GDP growth to continue gradually slowing
According to the flash estimate, the quarterly real GDP growth slowed to 0.7% (seasonally and calendar adjusted) in the third quarter, which is still quite a decent growth. The annual growth accelerated from 1.8% in the second quarter to 2.8% (not seasonally and calendar adjusted) in the third quarter. However, the acceleration was driven by a greater number of working days this year.
The main growth drivers in the third quarter were likely household consumption and exports.
The household consumption growth is underpinned by growing purchasing power as average wage and pension growth exceeds inflation and by still solid consumer confidence. Nevertheless, the household consumption might have softened in the third quarter as signalled by slightly weaker retail sales growth. After a decline in the second quarter exports recovered in July-August (and probably also in September) amid rebounding grain exports. However, overall this year the exports have seen sluggish growth.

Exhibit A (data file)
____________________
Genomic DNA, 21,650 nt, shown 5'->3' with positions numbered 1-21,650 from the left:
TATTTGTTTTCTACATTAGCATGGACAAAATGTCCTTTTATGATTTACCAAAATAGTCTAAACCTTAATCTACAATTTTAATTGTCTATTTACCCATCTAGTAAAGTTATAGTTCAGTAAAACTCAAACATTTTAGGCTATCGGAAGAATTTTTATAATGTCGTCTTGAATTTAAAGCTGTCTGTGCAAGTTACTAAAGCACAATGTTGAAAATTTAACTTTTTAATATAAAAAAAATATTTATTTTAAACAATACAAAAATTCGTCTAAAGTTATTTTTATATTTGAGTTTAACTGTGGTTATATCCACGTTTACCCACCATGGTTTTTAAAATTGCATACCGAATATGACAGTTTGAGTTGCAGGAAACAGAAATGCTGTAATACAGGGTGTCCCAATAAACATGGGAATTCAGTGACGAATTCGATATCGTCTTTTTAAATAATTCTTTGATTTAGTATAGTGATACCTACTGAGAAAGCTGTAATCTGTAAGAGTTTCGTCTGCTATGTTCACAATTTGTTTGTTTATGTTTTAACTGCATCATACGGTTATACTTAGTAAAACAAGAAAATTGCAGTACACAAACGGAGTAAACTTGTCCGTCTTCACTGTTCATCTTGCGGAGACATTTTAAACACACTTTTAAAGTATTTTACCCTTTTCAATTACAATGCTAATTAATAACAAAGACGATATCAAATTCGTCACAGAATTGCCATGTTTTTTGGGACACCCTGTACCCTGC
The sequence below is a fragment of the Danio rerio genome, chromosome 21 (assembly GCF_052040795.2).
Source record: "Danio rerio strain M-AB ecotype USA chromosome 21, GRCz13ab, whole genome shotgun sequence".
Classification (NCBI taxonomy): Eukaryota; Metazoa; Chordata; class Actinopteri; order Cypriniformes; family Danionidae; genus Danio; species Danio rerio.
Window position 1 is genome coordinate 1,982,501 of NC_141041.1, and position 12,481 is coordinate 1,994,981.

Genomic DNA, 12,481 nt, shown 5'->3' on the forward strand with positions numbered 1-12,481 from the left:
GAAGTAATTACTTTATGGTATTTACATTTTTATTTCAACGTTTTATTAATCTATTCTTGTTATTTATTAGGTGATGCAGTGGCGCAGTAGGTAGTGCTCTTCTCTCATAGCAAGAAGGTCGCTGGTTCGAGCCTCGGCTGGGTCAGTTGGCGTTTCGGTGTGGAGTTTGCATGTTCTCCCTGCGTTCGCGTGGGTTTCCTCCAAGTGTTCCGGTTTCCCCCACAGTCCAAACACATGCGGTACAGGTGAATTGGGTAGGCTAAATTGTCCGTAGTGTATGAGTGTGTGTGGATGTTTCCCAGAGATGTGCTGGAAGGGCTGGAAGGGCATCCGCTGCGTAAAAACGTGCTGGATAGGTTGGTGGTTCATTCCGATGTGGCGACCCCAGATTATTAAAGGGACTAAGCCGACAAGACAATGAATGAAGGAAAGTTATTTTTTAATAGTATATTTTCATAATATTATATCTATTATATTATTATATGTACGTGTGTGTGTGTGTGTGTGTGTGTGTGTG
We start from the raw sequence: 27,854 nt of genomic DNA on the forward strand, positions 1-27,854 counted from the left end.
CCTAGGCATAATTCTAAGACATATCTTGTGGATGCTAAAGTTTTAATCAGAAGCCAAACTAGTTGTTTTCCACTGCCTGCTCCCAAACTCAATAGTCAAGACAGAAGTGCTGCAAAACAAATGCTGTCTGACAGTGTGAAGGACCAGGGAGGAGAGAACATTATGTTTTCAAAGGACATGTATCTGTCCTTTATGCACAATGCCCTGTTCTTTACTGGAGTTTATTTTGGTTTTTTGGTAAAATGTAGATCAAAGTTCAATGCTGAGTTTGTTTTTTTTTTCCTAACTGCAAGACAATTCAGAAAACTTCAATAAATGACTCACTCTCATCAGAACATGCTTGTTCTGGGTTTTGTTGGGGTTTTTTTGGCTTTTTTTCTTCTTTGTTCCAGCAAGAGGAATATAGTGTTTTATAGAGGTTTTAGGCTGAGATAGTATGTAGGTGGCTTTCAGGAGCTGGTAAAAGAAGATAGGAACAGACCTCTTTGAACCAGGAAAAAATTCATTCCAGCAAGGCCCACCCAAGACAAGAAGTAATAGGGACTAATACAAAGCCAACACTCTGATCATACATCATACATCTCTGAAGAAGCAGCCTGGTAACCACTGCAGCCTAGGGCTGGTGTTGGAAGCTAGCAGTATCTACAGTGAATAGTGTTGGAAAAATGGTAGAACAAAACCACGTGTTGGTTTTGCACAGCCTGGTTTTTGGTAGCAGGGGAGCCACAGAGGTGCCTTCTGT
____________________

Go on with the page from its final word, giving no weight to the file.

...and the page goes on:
In the first three quarters of this year the economy has expanded by 2.5% annually, which is almost two times slower than last year.
The main reasons for weakening growth are softer investment growth and weaker export growth. Investment growth slowdown can be explained by slowing inflows of EU funds and weaker private investment amid elevated uncertainty and cautiousness. Weakness in exports is defined by softening economic growth in Latvia’s trade partner economies and a decline in wood and its article exports (significant share of overall exports) after an excellent performance last year (partly base effect). This can also be seen in the softening manufacturing growth throughout the year.
Outlook: GDP growth is set to gradually slow towards 2% next year
The growth slowdown this year has been more pronounced than expected, hence we will most likely revise down our forecast of 2.8% for this year’s growth. Next year the growth is expected to moderate further to about 2% on the back of weaker consumption and investment. Labour market pressures show some first signs of easing and wage growth is set to moderate. Export growth will remain subdued. Slower growth at home and in trade partner economies, as well as still elevated global uncertainty will weigh on investment activity.
For more information please contact Ms. Agnese Buceniece, +371 67445875, email@example.com
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